After leaving college with A’ levels and an Art foundation course, Edwin decided to build his own computer which ignited his passion in IT hardware. With experience working as a project manager, he applied for a degree apprenticeship role at Orbis IT & Digital where he is currently learning new skills and studying for his degree with BPP University.
Edwin Davies-Arai works as a Tech Partnership accredited Digital Degree Apprentice with Orbis IT & Digital, studying with BPP University. Edwin currently works in the ICT Schools & Traded Services at Brighton & Hove City Council.
(pictured above: Edwin imaging computers as part of an IT suite installation project at one of our customer schools)
What qualifications did you have when you left school?
Basic C grade GCSEs for English/maths/science etc
What did you do immediately after leaving school?
I continued studying at Varndean College.
Did you do A levels or another FE course?
I passed 3 A levels in Fine art, Digital Enhancement and English Language, then I passed an art foundation course.
How did you get interested in working in an IT/Digital environment?
I became interested in ICT after college and while working at my first job. To save money, I built my first desktop computer from scratch and became interested in working with PC hardware.
What jobs/careers did you have previously and what made you want to change?
I was a project manager in a company called Somnowell marketing, which provides internet marketing for Dentists. I was working in the accounting team.
Did your parents or siblings go to university and/or were you encouraged to go?
My mum studied sculpture at St Martin’s College, and my dad was educated in Japan. I wasn’t discouraged from going to university but my parents always supported my decision to start working straight out of college.
How did you first become aware of apprenticeship opportunities in IT & Digital at the Council?
I had a couple of friends who had done apprenticeships in various areas such as engineering and teaching. After leaving my first job, I decided to look into them as I still lived at home so had the chance to take some time finding something that I wanted to do. I found my first (Level 2) apprenticeship at the Council while looking for various IT related apprenticeships online. It was one of three I applied for, but my first choice.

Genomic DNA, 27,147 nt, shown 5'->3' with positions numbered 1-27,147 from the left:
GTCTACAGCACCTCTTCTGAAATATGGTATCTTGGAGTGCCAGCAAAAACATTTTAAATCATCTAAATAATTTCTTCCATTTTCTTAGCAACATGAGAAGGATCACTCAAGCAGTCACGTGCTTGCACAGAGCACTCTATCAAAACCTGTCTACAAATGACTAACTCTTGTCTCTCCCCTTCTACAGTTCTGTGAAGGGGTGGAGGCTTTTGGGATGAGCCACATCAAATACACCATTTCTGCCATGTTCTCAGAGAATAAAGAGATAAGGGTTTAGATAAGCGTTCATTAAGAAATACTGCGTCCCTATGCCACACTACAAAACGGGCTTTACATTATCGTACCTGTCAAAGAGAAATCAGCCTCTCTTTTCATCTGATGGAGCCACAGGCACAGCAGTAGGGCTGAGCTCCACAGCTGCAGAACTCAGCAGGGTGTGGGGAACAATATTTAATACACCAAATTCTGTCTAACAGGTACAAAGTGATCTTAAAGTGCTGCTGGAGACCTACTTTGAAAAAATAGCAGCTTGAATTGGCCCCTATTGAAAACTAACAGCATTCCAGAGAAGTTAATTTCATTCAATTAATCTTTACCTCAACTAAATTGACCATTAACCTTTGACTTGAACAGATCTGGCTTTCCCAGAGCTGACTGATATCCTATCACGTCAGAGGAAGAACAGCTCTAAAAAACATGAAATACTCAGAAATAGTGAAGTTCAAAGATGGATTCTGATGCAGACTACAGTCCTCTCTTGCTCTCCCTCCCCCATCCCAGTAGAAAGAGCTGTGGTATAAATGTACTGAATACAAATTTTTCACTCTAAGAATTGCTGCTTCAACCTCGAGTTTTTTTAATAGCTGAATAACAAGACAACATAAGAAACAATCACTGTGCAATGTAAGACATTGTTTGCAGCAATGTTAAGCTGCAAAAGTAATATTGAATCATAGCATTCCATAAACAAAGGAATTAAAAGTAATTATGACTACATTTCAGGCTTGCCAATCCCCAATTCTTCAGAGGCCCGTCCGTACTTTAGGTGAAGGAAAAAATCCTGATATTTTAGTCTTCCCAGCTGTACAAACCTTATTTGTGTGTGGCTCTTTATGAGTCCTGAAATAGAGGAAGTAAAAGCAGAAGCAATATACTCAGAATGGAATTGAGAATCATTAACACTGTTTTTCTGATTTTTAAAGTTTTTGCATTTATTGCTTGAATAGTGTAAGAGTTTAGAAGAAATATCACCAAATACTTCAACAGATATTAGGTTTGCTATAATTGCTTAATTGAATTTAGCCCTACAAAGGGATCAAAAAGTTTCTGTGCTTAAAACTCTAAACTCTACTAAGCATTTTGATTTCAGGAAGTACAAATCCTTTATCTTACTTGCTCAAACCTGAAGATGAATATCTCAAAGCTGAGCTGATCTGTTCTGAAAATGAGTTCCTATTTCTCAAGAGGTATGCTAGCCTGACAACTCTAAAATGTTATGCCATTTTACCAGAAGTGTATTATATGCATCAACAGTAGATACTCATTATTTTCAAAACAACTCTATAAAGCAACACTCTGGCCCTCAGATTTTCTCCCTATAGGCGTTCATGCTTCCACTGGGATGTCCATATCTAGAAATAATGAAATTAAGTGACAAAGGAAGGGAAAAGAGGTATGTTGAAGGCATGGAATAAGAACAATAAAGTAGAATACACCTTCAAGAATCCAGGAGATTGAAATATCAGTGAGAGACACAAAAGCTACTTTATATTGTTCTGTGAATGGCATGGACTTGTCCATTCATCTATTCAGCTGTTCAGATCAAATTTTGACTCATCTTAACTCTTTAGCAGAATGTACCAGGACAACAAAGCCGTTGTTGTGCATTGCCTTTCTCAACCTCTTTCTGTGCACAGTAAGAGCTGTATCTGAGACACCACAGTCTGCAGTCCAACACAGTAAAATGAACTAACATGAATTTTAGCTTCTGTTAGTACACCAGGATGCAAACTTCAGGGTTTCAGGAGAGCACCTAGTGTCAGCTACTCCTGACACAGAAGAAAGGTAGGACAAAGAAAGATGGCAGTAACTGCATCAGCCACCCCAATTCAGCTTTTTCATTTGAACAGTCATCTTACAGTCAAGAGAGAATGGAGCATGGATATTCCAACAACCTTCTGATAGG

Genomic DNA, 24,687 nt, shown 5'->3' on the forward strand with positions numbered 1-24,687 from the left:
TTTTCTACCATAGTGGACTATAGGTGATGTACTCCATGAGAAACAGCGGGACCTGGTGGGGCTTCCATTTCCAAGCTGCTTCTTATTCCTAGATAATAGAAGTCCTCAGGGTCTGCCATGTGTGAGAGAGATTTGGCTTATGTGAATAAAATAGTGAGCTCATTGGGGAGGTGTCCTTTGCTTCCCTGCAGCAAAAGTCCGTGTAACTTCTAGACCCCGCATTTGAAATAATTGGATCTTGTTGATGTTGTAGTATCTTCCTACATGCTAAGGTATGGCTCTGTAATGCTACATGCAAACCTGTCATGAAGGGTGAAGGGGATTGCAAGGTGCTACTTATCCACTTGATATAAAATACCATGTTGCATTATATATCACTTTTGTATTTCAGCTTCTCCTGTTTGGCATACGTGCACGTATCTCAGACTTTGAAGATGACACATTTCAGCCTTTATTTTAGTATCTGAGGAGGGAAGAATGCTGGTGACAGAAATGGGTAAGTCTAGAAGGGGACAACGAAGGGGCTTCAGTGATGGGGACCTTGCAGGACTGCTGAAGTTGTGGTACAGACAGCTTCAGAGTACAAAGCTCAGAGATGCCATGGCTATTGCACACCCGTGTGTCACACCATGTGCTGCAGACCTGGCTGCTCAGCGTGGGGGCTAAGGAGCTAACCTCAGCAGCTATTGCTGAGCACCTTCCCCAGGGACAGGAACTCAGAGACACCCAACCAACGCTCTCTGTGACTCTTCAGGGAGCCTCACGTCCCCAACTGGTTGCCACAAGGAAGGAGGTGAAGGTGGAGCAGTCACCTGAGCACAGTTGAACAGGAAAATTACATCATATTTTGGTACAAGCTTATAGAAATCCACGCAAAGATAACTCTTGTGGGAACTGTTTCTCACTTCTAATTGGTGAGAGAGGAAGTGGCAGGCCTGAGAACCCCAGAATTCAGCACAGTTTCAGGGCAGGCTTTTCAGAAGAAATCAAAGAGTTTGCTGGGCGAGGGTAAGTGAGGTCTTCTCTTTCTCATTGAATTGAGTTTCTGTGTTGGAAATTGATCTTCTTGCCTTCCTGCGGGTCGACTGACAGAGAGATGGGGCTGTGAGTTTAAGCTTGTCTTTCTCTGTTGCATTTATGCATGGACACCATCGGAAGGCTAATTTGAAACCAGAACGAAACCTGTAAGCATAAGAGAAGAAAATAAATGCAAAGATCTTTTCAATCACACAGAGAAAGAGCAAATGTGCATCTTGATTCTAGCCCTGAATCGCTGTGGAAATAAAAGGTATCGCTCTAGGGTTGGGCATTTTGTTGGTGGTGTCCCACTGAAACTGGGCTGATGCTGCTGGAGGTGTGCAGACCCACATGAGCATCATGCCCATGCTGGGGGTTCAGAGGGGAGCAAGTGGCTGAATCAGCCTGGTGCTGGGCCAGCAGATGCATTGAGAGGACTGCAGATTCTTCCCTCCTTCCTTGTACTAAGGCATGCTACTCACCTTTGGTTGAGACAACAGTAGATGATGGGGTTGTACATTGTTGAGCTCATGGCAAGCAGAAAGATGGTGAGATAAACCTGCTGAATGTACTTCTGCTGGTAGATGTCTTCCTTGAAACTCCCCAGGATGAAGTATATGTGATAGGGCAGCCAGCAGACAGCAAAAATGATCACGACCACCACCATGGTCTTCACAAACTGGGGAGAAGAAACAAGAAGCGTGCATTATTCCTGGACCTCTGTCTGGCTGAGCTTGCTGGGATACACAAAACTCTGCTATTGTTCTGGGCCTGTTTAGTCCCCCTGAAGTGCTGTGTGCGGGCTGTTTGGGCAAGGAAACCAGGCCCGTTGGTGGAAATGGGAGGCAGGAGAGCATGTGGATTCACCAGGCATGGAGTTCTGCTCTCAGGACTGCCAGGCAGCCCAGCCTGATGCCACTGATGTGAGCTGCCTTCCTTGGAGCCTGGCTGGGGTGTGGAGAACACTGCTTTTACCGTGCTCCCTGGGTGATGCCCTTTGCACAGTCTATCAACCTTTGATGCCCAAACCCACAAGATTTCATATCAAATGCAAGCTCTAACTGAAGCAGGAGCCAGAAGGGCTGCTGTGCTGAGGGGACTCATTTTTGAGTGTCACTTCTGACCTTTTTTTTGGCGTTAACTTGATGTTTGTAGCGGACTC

What are the best bits of your current job, what sort of support do you get, and what do you think you’ve learnt or been able to achieve that you wouldn’t have if you’d gone straight to university?
The best part of this job is the variation between days as you work through the week; there is little repetition, which keeps me engaged with my work. The support from the team is great with lots of people who specialise in different areas who are always happy to explain things and help with areas I am less confident in. The best thing you gain out of a degree apprenticeship over a full-time university degree is work experience. In the current employment environment work experience is worth a lot.
What’s your experience of the Digital & Technology Degree apprenticeship so far?
The degree is a lot of work. Because you have coursework alongside a full-time job it takes up a lot of your time. However, you do get time within the working week for study, and this shouldn’t dissuade anyone as it’s a great opportunity. It provides you with the best of both worlds, work experience and qualifications.
What are your ultimate career interests/ambitions?
For now, my focus is working on my degree over the next four years. Within this time, I want to become a permanent technician within the council. In the long term I plan to continue working in IT while specialising in a specific area which I have not yet decided on.
What would you say to someone considering doing a Digital & Technology apprenticeship?
I think I would say the same as I would to anyone considering a degree in any field. It’s a great career path which you can take straight out of secondary school. A degree apprenticeship should be considered by everyone as an alternative to full time university – but everyone should go to college first. It’s free education, provides social development and sets you up well for both employment and further study.
The employer-led, not-for-profit organisation ‘Tech Partnership Degrees‘ is taking forward the Higher Education work of the Tech Partnership, which is closing in September 2018. This includes the industry-accredited Tech Industry Gold degrees – IT Management for Business (ITMB) and Software Engineering for Business (SEfB) – and the Tech Industry Gold degree apprenticeships.